7. Where do we hear Edward Wakeling's view on this photo?

- His view is given in a voiceover which was added 2 days before transmission. He did not get air time to discuss it.

8. Which experts do get the air time?

- There are two. One is a professional paper and photographic conservator, Nicholas Burnett, of MCS. This company is an art restorer offering Watercolour Restoration, Paper Conservation and Conservation Framing.

Mr Burnett's professional opinion does not state that this photo is by Lewis Carroll. He does correctly identify that the photo is from the 30 year period c1851-1880 (some of the time when Carroll was photographing,) but then so were tens of thousands of other photos. He also identifies that the image, like Carroll's work and tens of thousands of other photos worldwide, were taken with plate cameras and the wet collodion/albumen print processes - that's because that is how photos were taken at the time. That's all. There is nothing to even link this photo to England, let alone to Lewis Carroll. Yet his "gut feeling" - his personal, non-professional opinion. is that it is by Carroll. Perhaps it is not fair to Mr. Burnett to leave us with this, but this IS what we are left with.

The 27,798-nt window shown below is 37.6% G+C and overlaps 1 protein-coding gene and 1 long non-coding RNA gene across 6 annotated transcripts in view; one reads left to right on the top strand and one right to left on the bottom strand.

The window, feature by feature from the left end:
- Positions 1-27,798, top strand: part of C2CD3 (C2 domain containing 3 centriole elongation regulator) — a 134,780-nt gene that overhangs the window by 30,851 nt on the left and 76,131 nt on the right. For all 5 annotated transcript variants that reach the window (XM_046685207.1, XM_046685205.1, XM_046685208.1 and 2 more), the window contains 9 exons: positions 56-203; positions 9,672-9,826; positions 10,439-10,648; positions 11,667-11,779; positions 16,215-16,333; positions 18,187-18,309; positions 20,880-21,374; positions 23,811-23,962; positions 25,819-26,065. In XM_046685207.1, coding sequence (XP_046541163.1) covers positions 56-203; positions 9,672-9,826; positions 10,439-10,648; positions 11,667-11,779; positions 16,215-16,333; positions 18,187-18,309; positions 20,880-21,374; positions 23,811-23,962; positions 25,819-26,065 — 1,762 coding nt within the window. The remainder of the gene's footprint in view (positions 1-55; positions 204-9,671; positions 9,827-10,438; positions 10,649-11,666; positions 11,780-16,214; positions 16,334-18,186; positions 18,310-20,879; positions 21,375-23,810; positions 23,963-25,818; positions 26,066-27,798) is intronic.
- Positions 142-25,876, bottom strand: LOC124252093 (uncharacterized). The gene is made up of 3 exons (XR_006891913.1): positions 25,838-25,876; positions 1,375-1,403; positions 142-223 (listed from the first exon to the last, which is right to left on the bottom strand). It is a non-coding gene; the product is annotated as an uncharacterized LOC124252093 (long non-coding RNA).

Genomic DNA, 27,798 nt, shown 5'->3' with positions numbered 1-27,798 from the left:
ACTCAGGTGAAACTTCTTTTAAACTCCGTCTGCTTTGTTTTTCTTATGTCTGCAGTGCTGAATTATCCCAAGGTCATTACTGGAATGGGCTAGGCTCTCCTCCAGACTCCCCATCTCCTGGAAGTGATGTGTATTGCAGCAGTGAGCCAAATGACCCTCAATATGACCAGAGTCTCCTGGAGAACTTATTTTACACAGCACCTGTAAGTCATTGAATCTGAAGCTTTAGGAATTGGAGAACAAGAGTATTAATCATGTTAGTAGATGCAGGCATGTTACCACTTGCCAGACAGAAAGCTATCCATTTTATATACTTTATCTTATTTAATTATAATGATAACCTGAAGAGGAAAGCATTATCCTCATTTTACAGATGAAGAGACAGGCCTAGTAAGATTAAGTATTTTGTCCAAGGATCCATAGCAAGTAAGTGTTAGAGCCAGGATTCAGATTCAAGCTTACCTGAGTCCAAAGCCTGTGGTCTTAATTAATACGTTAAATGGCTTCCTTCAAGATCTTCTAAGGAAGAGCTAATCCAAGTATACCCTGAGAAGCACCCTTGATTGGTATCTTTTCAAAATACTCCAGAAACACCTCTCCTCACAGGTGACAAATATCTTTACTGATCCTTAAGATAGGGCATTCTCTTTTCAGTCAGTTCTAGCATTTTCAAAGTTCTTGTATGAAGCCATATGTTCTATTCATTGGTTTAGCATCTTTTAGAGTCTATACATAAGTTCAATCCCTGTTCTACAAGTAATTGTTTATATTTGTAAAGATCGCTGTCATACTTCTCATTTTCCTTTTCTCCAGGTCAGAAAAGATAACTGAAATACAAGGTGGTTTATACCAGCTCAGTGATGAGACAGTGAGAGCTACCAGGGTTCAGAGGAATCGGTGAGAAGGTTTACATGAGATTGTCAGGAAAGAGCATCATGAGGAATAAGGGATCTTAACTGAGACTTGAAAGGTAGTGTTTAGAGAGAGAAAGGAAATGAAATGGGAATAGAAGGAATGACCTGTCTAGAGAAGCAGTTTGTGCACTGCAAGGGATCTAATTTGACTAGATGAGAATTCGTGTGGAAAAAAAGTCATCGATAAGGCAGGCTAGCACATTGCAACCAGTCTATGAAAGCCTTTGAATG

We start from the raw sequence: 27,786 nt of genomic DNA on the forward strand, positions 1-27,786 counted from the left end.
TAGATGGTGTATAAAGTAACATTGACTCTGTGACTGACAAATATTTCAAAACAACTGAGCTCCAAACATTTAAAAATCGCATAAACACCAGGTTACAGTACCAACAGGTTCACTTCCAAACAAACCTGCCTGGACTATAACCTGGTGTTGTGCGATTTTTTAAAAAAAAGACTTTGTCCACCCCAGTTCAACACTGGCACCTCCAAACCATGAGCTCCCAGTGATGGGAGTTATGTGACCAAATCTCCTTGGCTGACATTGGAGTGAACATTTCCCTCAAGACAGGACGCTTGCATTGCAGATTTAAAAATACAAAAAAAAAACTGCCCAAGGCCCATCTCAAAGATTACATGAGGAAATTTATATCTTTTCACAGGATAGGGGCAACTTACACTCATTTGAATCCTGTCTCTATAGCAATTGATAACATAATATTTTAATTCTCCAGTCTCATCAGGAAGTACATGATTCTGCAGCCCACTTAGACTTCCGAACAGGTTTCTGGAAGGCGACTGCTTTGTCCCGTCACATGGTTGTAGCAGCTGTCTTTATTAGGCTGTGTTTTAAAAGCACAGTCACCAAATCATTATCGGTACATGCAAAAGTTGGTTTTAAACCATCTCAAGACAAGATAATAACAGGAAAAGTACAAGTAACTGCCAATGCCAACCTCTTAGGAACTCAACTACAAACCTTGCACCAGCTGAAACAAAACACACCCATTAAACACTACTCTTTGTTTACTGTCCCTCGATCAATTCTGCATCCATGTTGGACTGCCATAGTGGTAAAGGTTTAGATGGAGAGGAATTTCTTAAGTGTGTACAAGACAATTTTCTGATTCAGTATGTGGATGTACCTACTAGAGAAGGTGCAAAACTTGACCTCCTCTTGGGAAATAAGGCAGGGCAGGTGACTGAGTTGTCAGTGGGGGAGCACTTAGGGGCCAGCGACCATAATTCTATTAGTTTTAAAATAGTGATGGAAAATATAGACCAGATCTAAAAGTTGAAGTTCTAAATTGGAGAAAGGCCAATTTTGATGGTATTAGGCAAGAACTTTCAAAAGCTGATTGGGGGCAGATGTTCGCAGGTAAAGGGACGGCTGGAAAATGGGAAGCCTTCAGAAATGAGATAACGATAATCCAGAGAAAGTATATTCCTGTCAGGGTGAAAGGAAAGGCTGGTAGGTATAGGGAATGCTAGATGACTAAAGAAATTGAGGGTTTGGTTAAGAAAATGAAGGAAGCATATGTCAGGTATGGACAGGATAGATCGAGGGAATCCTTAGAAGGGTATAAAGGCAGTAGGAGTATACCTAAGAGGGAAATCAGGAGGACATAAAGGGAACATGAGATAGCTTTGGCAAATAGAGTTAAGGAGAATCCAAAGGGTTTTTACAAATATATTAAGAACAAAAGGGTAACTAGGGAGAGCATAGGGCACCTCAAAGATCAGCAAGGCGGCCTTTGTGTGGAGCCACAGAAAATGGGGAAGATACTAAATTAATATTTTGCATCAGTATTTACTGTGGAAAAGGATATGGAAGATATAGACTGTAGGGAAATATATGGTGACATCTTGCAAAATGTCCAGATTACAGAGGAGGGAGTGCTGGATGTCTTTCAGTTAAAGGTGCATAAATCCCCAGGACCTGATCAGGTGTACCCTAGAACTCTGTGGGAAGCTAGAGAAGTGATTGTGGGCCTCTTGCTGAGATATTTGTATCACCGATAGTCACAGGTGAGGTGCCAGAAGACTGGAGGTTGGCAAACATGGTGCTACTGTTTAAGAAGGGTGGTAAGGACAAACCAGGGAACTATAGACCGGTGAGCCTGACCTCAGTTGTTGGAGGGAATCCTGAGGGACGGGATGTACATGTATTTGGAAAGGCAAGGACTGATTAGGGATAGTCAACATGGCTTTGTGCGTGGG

The BBC's other expert is David Anley, a forensic image analyst whose professional tests are given several minutes of air time. His professional opinion is that "there is a moderate likelihood based on the two photos | have seen seen that the photo shows Lorina Liddell." Notice he will not professionally back the idea that it is even "very likely" to be of Lorina, let alone that it actually is her. He is not qualified to judge who took the picture. He only studied two of the many photos of Lorina. Yet viewers were also given Mr Anley's "hunch" (i.e. personal non professional opinion) that it is genuine. This is what we are left with.

In terms of providing balance, (a cardinal rule, supposedly, for BBC documentaries), the film didn't make it clear that on one hand they had people with no relevant expertise in photographic history or knowledge of Carroll's life, whose entirely personal hunches were offered airtime and discussion, and on the other hand they didn't tell their own relevant experts anything about the image, so their opposing views were not given airtime or discussion.

A few days before transmission, I was told by the BBC that they were expecting intense media interest. Well, this film has succeeded. As an example of advertising technique, it is pretty darn good. As a piece of decent documentary journalism - well, draw your own conclusions. Now, sit down and enjoy the film!

PS - April 2015. At Kings Place, London, recently, the consultant for the programme was asked about this photograph. He stated that he had nothing to do with the section of the programme which was about this photograph, and added "the consultant doesn't always know everything."